The University of Chicago Magazine February 1996
Return to February 1996 Table of Contents


Last December's Chicago Tribune Magazine cover story, "Inside the Nobel Factory," made a convincing argument that Chicago's Nobel Prize-winning economists should be regarded as local heroes on a par with the Big Hurt and Sir Michael. The U of C's success, wrote George Papajohn, "has been created out of elements we all can relate to: the capacity for hard work that resurrected the city after the Great Fire; the propensity for grand, even radical ideas that produced skyscrapers and deep-dish pizza...." And as any economist worth his Nobel will tell you, there's only so much deep-dish pizza to go around.

The University of chicago a leader in "turning torture into fun"? That was the claim made in a recent New York Times article on the trend toward making college-application essay questions less onerous. College Dean of Admissions Ted O'Neill, AM'70, paraphrased "one of our best questions, which we introduced in the 1980s and used again a few years ago....Imagine you're an astronaut stranded on Mars. The only thing you can do is make a blueprint of yourself and send it back to Earth, where it will be reconstituted into you again....Is the reconstituted you the real you?" Somewhere, Rod Serling must be smiling.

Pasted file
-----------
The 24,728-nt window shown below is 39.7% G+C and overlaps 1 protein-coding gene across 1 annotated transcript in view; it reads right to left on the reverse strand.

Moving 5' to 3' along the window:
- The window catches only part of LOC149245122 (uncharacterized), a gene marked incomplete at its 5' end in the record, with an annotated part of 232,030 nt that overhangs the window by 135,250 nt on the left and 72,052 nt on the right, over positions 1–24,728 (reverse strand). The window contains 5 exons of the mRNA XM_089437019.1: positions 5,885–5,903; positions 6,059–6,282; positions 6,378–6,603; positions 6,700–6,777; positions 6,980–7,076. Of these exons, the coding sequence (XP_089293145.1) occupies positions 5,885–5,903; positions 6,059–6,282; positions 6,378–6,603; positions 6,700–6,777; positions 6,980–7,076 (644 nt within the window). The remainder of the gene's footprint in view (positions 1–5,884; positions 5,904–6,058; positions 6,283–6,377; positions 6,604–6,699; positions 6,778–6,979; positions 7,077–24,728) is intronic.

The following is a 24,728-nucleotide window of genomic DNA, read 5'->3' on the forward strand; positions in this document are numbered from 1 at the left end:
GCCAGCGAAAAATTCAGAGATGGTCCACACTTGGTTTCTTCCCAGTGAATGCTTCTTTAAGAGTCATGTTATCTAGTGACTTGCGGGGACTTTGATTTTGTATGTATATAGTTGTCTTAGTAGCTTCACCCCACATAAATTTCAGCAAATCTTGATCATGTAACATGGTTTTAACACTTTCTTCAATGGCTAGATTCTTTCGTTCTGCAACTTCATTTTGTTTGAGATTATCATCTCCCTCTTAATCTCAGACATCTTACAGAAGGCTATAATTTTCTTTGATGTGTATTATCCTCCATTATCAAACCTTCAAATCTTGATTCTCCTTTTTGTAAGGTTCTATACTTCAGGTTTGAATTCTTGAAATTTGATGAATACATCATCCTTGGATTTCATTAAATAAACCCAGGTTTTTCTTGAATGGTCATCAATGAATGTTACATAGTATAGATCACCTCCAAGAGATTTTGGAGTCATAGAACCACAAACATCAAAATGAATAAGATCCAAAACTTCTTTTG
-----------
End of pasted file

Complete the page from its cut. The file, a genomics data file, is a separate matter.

Make a list of famous personalities whom you might expect to find in the Chicago Literary Review, a highbrow collection of fiction, poetry, and interviews published at the U of C. Those who included "Hugh Hefner" must have already seen the Winter/95 Review. In an extensive Q and A, Hef revealed not only that he was born at the University of Chicago Hospitals, but that he started Playboy magazine "in my [Hyde Park] apartment at 6052 South Harper." No doubt on a wind-chilled January day.

In this department:

Photographs from campus:

Plus items For the Record.

Go to:Return to February 1996 Table of Contents